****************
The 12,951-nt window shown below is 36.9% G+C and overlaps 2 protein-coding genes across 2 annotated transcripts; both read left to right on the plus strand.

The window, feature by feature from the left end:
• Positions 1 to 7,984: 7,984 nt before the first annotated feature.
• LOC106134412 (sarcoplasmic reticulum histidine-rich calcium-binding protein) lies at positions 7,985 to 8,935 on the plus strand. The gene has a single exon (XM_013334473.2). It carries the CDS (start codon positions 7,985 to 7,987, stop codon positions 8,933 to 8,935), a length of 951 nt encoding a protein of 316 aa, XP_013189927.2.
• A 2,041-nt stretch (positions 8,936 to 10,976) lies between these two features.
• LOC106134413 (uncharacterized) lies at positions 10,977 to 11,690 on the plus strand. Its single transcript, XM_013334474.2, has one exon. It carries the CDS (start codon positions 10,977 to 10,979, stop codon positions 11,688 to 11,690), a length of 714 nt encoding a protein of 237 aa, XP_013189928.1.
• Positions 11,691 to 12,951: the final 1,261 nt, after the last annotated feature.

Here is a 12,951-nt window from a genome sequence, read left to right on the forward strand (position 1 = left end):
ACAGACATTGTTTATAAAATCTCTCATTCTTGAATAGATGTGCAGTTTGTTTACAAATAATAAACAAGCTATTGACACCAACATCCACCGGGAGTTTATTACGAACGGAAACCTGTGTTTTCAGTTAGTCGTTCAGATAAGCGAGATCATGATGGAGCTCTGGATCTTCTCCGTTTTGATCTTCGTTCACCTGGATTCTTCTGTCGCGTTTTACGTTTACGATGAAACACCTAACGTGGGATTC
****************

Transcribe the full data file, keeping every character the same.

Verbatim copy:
The 12,951-nt window shown below is 36.9% G+C and overlaps 2 protein-coding genes across 2 annotated transcripts; both read left to right on the plus strand.

The window, feature by feature from the left end:
• Positions 1 to 7,984: 7,984 nt before the first annotated feature.
• LOC106134412 (sarcoplasmic reticulum histidine-rich calcium-binding protein) lies at positions 7,985 to 8,935 on the plus strand. The gene has a single exon (XM_013334473.2). It carries the CDS (start codon positions 7,985 to 7,987, stop codon positions 8,933 to 8,935), a length of 951 nt encoding a protein of 316 aa, XP_013189927.2.
• A 2,041-nt stretch (positions 8,936 to 10,976) lies between these two features.
• LOC106134413 (uncharacterized) lies at positions 10,977 to 11,690 on the plus strand. Its single transcript, XM_013334474.2, has one exon. It carries the CDS (start codon positions 10,977 to 10,979, stop codon positions 11,688 to 11,690), a length of 714 nt encoding a protein of 237 aa, XP_013189928.1.
• Positions 11,691 to 12,951: the final 1,261 nt, after the last annotated feature.

Here is a 12,951-nt window from a genome sequence, read left to right on the forward strand (position 1 = left end):
ACAGACATTGTTTATAAAATCTCTCATTCTTGAATAGATGTGCAGTTTGTTTACAAATAATAAACAAGCTATTGACACCAACATCCACCGGGAGTTTATTACGAACGGAAACCTGTGTTTTCAGTTAGTCGTTCAGATAAGCGAGATCATGATGGAGCTCTGGATCTTCTCCGTTTTGATCTTCGTTCACCTGGATTCTTCTGTCGCGTTTTACGTTTACGATGAAACACCTAACGTGGGATTC